Federal caretaker guidelines undergo refresh

By Jackson Graham

February 18, 2022

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For the sixth time, the ANAO has gone looking for evidence our public service departments are executing cybersecurity basics. Again, they’ve been disappointed. (TPG/Adobe)

Guidance for agencies, departments and members of parliament for the caretaker period has been refreshed ahead of this year’s election, but clarity around ministerial travel allowances is the only major change. 

The new document led to a string of questions from Labor’s Katy Gallagher and independent Rex Patrick in Senate estimates this week about whether the Department of Prime Minister and Cabinet had considered clarifying rules around making funding announcements. 

PM&C first assistant secretary John Reid said the only substantial change compared with the 2018 caretaker document was new emphasis on ministers needing to ensure travel expense claims were for parliamentary business, value for money, and aligned with relevant legislation.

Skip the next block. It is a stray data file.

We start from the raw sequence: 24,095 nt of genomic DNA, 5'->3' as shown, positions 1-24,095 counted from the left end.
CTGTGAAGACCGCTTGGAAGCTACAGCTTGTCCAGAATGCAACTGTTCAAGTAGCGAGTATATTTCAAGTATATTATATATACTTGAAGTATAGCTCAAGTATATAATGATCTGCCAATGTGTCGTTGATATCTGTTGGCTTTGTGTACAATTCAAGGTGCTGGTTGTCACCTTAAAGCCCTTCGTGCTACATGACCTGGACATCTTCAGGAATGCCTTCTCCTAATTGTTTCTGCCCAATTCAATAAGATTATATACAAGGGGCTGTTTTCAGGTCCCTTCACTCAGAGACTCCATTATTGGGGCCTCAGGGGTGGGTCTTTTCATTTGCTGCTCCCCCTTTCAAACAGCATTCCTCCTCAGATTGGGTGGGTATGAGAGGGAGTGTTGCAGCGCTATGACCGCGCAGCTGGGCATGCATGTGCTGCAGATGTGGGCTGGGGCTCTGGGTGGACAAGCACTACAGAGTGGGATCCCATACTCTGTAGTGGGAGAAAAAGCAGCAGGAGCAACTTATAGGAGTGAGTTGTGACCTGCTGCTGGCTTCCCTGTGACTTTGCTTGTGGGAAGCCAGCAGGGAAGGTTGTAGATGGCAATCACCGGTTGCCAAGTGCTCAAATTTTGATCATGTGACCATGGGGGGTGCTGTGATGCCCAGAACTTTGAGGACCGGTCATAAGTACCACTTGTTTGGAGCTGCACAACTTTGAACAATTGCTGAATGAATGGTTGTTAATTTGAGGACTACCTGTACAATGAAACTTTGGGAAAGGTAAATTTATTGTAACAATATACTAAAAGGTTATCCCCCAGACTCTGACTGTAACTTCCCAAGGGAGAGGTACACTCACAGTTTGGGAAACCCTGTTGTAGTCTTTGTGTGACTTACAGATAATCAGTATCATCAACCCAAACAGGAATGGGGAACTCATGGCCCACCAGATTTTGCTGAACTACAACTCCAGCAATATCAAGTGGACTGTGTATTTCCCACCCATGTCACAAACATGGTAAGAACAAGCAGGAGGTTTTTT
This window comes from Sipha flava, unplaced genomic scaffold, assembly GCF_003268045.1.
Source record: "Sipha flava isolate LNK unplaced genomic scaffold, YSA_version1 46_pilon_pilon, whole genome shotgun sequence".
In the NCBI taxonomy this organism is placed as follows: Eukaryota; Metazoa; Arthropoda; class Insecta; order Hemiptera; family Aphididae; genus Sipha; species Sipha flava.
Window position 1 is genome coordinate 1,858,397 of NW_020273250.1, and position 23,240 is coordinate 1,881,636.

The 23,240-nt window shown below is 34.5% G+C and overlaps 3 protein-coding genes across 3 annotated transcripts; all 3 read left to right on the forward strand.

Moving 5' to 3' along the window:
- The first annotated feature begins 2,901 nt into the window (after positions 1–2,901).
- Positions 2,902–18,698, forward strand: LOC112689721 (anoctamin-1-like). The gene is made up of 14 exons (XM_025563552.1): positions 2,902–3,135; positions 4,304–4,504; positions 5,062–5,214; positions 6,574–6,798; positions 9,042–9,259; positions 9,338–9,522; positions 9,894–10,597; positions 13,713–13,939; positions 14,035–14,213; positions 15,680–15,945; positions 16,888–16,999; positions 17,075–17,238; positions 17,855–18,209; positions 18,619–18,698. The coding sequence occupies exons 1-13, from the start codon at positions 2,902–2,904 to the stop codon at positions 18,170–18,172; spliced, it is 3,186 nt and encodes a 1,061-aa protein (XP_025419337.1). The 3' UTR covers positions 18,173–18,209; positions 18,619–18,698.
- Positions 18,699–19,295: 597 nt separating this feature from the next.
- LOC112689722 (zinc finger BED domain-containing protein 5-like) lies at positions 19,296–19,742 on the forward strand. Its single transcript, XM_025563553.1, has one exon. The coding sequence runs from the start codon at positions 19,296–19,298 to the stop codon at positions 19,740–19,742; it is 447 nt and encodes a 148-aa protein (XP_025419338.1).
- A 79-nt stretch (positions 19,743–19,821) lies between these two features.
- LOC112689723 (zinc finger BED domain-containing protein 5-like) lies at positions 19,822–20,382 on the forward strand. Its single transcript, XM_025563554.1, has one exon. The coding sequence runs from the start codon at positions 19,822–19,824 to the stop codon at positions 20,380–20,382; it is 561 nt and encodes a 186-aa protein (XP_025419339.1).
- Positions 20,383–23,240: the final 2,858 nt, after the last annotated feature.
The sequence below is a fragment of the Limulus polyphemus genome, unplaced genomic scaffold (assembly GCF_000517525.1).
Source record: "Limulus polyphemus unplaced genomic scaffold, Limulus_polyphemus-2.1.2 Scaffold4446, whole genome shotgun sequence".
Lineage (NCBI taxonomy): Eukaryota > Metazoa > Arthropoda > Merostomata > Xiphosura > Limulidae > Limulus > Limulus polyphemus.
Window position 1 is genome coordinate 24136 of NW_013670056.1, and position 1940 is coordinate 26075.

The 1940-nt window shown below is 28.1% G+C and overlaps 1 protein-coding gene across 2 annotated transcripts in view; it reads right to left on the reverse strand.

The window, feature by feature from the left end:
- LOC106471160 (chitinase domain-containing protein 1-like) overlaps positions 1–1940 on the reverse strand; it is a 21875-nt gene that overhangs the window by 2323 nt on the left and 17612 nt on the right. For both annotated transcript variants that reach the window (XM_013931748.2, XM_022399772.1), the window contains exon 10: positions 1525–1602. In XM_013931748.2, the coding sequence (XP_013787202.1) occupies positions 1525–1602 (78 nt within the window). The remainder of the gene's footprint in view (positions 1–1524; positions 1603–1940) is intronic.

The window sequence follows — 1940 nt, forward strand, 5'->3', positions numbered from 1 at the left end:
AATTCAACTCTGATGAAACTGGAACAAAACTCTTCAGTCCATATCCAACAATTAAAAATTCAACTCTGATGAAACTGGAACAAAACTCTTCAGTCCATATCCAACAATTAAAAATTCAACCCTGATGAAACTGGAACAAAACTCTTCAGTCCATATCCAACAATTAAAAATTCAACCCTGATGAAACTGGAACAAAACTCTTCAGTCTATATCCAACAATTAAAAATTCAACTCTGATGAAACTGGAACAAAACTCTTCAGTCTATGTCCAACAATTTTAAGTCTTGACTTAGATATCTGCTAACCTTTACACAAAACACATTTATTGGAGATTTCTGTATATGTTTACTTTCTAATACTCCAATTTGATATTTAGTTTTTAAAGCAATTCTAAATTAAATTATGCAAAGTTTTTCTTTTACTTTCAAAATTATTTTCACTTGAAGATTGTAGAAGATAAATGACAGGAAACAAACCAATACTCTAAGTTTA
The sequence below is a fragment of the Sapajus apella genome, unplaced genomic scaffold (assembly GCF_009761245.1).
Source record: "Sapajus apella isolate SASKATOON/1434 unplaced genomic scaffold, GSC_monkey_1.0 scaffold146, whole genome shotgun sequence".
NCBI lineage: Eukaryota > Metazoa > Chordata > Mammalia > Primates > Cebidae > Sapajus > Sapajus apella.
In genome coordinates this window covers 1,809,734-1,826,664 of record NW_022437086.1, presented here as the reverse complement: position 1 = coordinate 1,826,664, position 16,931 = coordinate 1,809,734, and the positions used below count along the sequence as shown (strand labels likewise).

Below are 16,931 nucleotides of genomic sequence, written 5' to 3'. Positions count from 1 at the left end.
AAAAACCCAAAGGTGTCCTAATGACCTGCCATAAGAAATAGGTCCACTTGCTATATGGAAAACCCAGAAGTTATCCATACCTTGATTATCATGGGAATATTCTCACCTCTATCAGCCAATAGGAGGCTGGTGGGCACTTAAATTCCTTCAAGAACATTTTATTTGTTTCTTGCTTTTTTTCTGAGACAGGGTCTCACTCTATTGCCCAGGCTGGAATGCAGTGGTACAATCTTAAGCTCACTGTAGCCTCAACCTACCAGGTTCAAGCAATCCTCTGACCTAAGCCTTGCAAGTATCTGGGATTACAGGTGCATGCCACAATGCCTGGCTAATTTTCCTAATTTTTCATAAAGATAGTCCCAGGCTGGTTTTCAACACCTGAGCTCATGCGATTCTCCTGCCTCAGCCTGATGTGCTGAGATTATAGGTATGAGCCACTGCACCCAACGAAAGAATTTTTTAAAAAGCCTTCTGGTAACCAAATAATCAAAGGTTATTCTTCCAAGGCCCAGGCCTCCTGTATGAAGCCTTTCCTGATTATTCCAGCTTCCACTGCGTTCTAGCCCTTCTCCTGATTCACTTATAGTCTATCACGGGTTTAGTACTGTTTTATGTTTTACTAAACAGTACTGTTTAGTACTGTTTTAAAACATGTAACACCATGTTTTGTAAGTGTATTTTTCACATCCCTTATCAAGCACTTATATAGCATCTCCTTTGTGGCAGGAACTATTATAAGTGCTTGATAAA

The change overrides older caretaker provisions that did not allow ministers to claim travel expenses during the caretaker period. 

PM&C deputy secretary Stephanie Foster said the department provided an advisory role to secretaries in responding to requests from ministers during the caretaker period. 

“It’s a matter for each departmental secretary to manage that process with their minister during the caretaker process,” Foster said. “We will provide them with advice on how we believe the convention should apply.” 

The Australian National Audit Office found in a 2021 report that the federal government announced funding for 70% of its controversial carpark projects as ‘election commitments’ during the 2019 election caretaker period. 

The audit found dozens were decided on and authorised the day before the caretaker period and therefore should not have been classified as ‘election commitments’. 

Gallagher quizzed finance minister Simon Birmingham on whether the funding observed the caretaker guidelines and would require consultation with the opposition, but Birmingham said it “would depend on the advice that was provided”. 

“My practice, through a couple of election campaigns, has been that my departments have advised me, where necessary, in relation to the application of caretaker conventions,” he said.


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